At present, personal data protection in Ukraine is governed by Article 32 of the Constitution of Ukraine, Articles 23 and 31 of the Law of Ukraine "On Information", and Articles 200 and 302 of the Civil Code of Ukraine. According to applicable laws, it is allowed to collect, process, store and use personal data subject to the following:

  • If a prior consent has been obtained from an interested person; and
  • If a person has been notified of the contents of data collected, as well as how, by whom and wherefore such personal data would be used in future.

The adopted Law of Ukraine "On Personal Data Protection" No. 2297-VI as of June 1, 2010, (hereinafter – the Law) takes effect on January 1, 2011. It regulates issues of processing personal data in special databases by legal entities and individual entrepreneurs in terms of their business. It does not cover processing personal data by individuals for their personal or household needs, or in relation to journalistic or creative activities. The Law also shall not be applied to processing of any data regarding legal entities. In the context of employment relations, the Law will refer to, first of all, companies maintaining databases of employees, officer candidates, interns, freelancers, etc.

In 2011, Ukraine will also ratify the Convention for the Protection of Individuals with regard to Automatic Processing of Personal Data and the Additional Protocol to the Convention for the Protection of Individuals with regard to Automatic Processing of Personal Data regarding Supervisory Authorities and Transborder Data Flows after respective ratification Law dated July 6, 2010 No. 2438-VI will take effect on January 1, 2011. This Convention regulates operations of international companies regarding cross-border personal data transmission.

The Law defines personal data as any data or a set of data on any individual that may lead or may have lead to the identification of the individual. The notion of personal data is quite general and may refer to any identification information regarding an individual. Thus, if any particular data on an individual is associated with his or her name, it should be regarded as personal. It should be added that according to Article 23 of the Law of Ukraine "On Information", key data on an individual (personal data) includes his/her nationality, education, family status, religious affiliation, health status, address, as well as the date and place of birth. Pursuant to Decision of the Constitutional Court of Ukraine No. 5-зп dated October 30, 1997, personal data also includes a property status and medical information (a health certificate of an individual, his/her past medical history, purposes of proposed examination and individual care, prognosis of his/her disease possible progress, including data on any risks available for his/her life and health).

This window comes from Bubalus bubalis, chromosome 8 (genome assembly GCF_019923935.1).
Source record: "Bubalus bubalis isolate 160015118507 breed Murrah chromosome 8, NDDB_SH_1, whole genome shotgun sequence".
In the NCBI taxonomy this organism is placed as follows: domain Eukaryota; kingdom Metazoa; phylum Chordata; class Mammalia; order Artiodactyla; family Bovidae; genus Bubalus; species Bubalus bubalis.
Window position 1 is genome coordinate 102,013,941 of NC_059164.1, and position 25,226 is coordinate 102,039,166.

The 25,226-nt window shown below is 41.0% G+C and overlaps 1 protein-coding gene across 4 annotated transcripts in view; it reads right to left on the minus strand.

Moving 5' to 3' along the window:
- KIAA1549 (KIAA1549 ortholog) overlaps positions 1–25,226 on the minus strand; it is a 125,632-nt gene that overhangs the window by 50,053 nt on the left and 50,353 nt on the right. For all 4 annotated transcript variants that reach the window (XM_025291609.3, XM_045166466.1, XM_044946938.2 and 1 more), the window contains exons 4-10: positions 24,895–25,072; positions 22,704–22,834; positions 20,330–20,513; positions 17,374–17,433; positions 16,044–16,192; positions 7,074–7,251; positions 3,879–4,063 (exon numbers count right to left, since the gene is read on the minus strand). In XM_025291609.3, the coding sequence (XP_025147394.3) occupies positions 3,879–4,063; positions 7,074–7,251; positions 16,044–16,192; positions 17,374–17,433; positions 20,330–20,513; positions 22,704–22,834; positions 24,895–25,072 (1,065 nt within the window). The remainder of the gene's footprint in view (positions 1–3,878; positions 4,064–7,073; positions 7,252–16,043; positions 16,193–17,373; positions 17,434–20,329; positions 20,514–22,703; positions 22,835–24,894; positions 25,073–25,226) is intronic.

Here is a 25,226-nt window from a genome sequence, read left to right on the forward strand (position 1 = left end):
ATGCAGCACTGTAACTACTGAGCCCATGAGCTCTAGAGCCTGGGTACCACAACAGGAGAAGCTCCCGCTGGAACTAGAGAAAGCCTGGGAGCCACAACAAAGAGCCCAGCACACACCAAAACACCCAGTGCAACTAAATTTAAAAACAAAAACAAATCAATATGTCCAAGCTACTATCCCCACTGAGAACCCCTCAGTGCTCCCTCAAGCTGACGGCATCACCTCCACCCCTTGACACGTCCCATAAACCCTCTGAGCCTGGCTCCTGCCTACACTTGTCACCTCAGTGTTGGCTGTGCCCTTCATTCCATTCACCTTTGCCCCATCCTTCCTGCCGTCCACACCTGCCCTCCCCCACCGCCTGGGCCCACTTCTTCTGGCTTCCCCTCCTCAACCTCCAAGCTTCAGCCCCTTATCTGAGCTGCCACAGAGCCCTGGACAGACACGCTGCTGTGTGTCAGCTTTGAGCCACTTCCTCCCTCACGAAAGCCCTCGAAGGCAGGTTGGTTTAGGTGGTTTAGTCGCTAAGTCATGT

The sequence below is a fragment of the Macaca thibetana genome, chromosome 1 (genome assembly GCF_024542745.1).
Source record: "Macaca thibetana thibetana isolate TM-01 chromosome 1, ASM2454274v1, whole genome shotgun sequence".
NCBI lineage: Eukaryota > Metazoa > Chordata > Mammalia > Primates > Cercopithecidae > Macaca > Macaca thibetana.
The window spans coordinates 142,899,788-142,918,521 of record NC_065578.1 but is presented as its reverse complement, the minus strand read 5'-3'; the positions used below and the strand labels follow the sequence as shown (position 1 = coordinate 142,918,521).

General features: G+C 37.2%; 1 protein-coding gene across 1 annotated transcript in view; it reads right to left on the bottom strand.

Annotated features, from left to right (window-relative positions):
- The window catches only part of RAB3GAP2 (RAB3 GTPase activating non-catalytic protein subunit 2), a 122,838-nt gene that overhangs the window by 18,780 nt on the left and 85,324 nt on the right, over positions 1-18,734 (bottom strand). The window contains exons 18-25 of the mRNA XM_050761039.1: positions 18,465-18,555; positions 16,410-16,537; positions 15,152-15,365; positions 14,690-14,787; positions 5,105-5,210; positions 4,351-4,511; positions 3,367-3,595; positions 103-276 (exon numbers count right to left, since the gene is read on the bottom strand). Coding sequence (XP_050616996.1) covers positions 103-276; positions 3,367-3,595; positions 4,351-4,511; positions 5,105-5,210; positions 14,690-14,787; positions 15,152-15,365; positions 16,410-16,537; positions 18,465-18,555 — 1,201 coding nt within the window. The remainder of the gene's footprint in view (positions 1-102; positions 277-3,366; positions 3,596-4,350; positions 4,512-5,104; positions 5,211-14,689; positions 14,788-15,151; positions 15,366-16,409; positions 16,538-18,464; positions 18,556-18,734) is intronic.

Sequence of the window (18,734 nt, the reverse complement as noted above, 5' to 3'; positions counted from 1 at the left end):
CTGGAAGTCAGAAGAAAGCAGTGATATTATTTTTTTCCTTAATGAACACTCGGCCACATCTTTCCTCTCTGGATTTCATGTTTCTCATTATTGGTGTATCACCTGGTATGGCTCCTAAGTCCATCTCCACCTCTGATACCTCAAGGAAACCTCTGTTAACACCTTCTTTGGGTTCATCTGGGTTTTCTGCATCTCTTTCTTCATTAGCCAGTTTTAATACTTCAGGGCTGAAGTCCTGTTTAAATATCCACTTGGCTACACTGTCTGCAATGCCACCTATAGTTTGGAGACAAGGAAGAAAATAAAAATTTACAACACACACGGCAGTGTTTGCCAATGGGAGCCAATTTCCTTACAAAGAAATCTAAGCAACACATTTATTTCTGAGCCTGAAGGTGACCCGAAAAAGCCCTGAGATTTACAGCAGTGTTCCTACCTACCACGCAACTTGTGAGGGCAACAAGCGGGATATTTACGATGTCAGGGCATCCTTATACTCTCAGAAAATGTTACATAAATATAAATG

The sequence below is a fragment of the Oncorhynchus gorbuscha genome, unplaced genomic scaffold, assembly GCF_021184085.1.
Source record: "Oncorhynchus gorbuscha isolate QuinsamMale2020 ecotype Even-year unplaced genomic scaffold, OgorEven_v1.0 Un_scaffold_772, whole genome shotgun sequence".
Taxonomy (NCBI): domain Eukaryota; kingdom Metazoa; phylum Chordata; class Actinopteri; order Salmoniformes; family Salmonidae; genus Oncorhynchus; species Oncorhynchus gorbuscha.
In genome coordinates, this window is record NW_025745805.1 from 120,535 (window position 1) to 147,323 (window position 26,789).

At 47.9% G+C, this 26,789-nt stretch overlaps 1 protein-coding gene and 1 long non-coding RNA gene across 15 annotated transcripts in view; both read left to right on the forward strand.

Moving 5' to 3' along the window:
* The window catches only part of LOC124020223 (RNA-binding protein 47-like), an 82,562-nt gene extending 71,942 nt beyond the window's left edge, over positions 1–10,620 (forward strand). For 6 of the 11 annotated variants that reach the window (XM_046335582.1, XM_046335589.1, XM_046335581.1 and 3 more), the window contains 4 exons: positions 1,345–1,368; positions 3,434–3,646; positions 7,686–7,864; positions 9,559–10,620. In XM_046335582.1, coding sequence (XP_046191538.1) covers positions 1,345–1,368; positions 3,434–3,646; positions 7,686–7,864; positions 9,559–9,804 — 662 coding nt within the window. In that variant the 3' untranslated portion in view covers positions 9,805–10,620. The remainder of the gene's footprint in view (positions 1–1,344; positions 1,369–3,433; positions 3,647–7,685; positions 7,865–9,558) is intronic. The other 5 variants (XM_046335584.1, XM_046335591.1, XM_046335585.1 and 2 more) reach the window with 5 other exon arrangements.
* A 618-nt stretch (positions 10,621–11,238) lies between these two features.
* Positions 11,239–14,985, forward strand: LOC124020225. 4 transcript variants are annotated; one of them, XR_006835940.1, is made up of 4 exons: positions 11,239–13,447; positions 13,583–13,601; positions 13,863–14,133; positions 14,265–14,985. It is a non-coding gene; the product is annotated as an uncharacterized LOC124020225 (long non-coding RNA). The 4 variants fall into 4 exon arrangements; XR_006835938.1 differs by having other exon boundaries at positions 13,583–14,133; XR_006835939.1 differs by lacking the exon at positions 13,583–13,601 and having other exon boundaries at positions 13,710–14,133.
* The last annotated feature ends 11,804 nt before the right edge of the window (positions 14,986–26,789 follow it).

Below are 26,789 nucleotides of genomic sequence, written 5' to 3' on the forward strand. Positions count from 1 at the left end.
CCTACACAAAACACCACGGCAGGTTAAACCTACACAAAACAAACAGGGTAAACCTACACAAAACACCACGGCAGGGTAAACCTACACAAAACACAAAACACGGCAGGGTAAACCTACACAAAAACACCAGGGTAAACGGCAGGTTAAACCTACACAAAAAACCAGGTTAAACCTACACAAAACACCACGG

Article 2 of the Law introduces the notion of the personal data subject, which means an individual in relation to which his or her personal data is processed according to the law, as well as the notion of the personal database meaning a denominate set of ordered personal data available in an electronic form and/or as a card index file. The Law also establishes the term personal database owner, which means an individual or a legal entity that is entitled by the law or upon consent of a personal data subject to process such data and approves the purpose of personal data processing in this database, as well as establishes composition and processing procedures thereof, unless otherwise provided by the law.

The card index file of all employees containing their age, date and place of birth, place of residence, identification code, social status entitling to any legally prescribed benefits (single mothers, women with children under the age of three, Chernobyl disaster victims, minors) shall be considered a personal database within the meaning of the Law. Likewise, personal databases shall also include a list of drivers indicating their driving license category, driving experience, qualification, information on fines, if any, or a list of employees indicating their special qualification documents, certificates, awards or academic degrees.

As it was mentioned above, effective legislation requires that consent shall be obtained from a person for his or her personal data processing. In addition, the Law introduces a set of additional requirements for obtaining such consent and outlines a personal data processing procedure.

First, Article 2 of the Law requires that a prior documented consent must be obtained, while effective legislation requires a prior consent only. Second, the consent to personal data processing shall be given for the specific and explicitly defined purpose, which shall be specified in the internal documents of a personal data processing company. For instance, this may be a regulation on personal data processing and protection or an order on personal data collection, etc. As provided in Article 6 of the Law, in the event of any change in the personal data processing purpose, a person shall give his or her consent to his/her personal data processing for such amended purpose.